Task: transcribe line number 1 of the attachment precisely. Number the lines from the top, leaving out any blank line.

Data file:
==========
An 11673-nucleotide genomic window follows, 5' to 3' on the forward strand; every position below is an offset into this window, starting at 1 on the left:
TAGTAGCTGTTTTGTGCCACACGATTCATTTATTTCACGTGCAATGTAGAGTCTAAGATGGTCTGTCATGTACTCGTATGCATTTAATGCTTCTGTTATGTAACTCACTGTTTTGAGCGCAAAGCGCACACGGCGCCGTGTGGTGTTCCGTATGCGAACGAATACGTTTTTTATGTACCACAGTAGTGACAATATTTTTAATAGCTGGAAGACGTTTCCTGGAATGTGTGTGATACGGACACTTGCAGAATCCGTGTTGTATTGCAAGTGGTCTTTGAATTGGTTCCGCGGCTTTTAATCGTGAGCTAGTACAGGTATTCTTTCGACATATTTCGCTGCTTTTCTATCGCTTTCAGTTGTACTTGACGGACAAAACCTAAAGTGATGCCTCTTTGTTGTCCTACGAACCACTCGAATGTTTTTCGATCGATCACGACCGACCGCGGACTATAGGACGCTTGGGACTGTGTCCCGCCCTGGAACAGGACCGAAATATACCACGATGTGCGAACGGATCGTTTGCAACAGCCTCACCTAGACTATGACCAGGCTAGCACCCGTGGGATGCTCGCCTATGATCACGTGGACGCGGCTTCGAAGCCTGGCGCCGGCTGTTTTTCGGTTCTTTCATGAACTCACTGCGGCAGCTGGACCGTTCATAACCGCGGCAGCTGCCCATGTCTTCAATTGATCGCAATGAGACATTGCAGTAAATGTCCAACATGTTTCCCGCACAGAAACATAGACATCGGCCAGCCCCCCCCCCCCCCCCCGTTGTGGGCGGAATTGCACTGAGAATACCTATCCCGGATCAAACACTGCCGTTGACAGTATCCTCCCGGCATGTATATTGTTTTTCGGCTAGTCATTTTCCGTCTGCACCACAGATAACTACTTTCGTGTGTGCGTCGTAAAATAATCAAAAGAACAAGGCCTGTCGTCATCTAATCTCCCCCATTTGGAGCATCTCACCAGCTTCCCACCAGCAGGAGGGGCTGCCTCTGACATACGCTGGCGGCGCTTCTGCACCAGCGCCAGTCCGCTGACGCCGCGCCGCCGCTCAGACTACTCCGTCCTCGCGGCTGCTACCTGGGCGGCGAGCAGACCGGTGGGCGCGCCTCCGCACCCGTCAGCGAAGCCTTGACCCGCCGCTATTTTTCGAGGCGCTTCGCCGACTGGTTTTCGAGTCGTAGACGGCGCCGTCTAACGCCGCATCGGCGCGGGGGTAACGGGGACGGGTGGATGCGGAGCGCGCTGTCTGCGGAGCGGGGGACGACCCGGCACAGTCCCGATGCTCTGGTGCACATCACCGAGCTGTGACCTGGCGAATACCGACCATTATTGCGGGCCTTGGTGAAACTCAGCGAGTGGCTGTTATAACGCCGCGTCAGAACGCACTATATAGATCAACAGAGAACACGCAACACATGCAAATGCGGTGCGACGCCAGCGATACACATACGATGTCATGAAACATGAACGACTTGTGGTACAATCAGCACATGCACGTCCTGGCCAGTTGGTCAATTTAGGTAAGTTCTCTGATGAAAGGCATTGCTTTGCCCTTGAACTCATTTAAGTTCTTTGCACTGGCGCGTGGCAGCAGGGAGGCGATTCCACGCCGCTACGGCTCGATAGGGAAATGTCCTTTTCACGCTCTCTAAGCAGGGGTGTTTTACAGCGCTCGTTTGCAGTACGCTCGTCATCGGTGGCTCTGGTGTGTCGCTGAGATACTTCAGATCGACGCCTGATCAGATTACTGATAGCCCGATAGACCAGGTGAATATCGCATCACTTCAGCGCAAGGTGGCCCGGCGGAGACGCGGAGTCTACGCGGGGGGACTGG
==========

An 11673-nucleotide genomic window follows, 5' to 3' on the forward strand; every position below is an offset into this window, starting at 1 on the left: